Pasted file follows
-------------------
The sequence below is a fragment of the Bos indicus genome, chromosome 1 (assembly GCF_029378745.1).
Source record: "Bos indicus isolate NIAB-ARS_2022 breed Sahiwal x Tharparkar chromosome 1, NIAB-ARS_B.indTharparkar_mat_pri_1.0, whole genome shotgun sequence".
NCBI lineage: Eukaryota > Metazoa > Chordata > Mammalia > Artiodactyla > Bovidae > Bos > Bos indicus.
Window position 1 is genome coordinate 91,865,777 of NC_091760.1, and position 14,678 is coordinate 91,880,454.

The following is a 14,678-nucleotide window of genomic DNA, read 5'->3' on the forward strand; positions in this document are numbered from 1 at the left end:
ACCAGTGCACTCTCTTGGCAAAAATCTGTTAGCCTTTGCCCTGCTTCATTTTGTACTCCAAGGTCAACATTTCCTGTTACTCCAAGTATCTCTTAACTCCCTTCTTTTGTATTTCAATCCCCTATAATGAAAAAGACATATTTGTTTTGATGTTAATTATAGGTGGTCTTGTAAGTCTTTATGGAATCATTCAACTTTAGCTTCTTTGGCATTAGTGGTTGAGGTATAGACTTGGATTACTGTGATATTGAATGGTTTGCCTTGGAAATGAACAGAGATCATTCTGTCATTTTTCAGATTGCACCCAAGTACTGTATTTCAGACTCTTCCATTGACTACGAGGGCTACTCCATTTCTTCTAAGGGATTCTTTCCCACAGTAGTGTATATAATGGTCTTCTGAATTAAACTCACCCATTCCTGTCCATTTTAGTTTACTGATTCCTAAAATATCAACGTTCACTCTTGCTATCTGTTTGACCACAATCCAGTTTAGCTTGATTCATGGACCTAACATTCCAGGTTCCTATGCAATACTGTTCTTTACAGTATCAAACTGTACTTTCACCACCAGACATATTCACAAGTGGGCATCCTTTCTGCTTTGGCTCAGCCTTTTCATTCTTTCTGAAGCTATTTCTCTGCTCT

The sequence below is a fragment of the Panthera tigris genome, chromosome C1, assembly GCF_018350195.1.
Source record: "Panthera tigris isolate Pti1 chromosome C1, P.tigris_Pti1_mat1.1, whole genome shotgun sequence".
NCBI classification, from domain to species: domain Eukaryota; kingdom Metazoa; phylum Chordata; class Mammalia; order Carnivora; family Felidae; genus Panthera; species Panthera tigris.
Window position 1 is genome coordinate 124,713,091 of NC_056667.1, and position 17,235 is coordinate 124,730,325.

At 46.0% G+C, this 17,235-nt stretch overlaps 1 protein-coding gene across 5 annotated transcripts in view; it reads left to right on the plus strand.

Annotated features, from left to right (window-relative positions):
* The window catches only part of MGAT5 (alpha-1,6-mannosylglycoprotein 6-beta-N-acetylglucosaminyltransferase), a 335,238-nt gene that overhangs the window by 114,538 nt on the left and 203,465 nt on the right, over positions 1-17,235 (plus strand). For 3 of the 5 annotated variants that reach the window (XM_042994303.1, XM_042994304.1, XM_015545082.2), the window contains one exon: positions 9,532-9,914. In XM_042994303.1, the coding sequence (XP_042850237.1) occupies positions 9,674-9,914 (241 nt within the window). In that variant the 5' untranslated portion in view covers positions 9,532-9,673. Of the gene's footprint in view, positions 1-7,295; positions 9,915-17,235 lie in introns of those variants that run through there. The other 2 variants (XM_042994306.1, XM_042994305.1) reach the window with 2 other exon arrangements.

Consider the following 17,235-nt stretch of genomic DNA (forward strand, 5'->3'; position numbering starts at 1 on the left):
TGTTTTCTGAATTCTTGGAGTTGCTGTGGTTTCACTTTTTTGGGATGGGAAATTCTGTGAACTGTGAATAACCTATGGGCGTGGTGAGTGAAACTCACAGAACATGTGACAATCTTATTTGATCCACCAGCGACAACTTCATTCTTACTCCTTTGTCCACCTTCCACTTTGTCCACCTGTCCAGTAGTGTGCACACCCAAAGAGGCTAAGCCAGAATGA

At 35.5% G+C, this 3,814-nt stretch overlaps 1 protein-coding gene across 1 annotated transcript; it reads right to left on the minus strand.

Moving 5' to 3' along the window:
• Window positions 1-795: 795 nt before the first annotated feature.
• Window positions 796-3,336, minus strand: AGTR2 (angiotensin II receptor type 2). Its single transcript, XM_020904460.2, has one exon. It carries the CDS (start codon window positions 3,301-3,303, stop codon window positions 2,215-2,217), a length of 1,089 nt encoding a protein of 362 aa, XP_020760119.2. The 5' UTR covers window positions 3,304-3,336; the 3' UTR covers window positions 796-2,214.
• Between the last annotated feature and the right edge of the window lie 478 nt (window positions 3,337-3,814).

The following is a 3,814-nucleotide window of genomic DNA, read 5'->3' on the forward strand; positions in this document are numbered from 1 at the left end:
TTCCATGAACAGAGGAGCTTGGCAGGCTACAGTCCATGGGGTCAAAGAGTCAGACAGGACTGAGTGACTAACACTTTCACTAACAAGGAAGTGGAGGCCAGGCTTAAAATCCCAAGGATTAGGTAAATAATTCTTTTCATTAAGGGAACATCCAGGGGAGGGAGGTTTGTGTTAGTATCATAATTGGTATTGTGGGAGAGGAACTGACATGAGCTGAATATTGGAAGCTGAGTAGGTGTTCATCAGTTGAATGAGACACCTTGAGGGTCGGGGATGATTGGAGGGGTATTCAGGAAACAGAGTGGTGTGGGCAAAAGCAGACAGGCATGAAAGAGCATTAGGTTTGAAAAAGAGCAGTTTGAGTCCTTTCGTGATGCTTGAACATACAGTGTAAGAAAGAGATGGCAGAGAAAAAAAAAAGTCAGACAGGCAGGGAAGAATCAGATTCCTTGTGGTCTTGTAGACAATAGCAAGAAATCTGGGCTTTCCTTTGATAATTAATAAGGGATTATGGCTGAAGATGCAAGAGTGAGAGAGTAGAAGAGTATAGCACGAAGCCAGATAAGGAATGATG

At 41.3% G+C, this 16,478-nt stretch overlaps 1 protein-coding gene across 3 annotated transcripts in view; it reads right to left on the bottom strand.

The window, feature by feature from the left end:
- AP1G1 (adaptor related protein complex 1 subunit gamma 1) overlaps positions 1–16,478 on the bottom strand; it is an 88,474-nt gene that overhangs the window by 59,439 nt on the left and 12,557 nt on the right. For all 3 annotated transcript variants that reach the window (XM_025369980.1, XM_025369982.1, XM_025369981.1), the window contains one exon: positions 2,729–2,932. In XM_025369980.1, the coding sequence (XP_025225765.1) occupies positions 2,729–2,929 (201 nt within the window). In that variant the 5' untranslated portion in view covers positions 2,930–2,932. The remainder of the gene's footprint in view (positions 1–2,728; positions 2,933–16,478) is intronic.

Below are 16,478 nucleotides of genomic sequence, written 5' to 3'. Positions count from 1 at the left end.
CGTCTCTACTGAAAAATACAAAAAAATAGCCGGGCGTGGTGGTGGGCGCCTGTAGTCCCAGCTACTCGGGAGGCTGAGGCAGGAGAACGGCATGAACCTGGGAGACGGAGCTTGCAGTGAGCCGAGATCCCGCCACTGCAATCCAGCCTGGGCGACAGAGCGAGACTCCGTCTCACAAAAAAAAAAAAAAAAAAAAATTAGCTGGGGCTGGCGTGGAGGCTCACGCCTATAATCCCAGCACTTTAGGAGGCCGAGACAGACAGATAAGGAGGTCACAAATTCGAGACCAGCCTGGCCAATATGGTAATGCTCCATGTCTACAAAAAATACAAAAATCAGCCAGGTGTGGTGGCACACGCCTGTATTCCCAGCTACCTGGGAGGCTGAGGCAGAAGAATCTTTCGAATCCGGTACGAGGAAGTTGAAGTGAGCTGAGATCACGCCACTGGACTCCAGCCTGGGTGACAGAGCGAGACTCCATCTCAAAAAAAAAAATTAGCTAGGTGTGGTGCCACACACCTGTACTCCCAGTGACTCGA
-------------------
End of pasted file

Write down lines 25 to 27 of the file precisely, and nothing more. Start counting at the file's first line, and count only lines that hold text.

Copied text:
- AP1G1 (adaptor related protein complex 1 subunit gamma 1) overlaps positions 1–16,478 on the bottom strand; it is an 88,474-nt gene that overhangs the window by 59,439 nt on the left and 12,557 nt on the right. For all 3 annotated transcript variants that reach the window (XM_025369980.1, XM_025369982.1, XM_025369981.1), the window contains one exon: positions 2,729–2,932. In XM_025369980.1, the coding sequence (XP_025225765.1) occupies positions 2,729–2,929 (201 nt within the window). In that variant the 5' untranslated portion in view covers positions 2,930–2,932. The remainder of the gene's footprint in view (positions 1–2,728; positions 2,933–16,478) is intronic.

Below are 16,478 nucleotides of genomic sequence, written 5' to 3'. Positions count from 1 at the left end.
CGTCTCTACTGAAAAATACAAAAAAATAGCCGGGCGTGGTGGTGGGCGCCTGTAGTCCCAGCTACTCGGGAGGCTGAGGCAGGAGAACGGCATGAACCTGGGAGACGGAGCTTGCAGTGAGCCGAGATCCCGCCACTGCAATCCAGCCTGGGCGACAGAGCGAGACTCCGTCTCACAAAAAAAAAAAAAAAAAAAAATTAGCTGGGGCTGGCGTGGAGGCTCACGCCTATAATCCCAGCACTTTAGGAGGCCGAGACAGACAGATAAGGAGGTCACAAATTCGAGACCAGCCTGGCCAATATGGTAATGCTCCATGTCTACAAAAAATACAAAAATCAGCCAGGTGTGGTGGCACACGCCTGTATTCCCAGCTACCTGGGAGGCTGAGGCAGAAGAATCTTTCGAATCCGGTACGAGGAAGTTGAAGTGAGCTGAGATCACGCCACTGGACTCCAGCCTGGGTGACAGAGCGAGACTCCATCTCAAAAAAAAAAATTAGCTAGGTGTGGTGCCACACACCTGTACTCCCAGTGACTCGA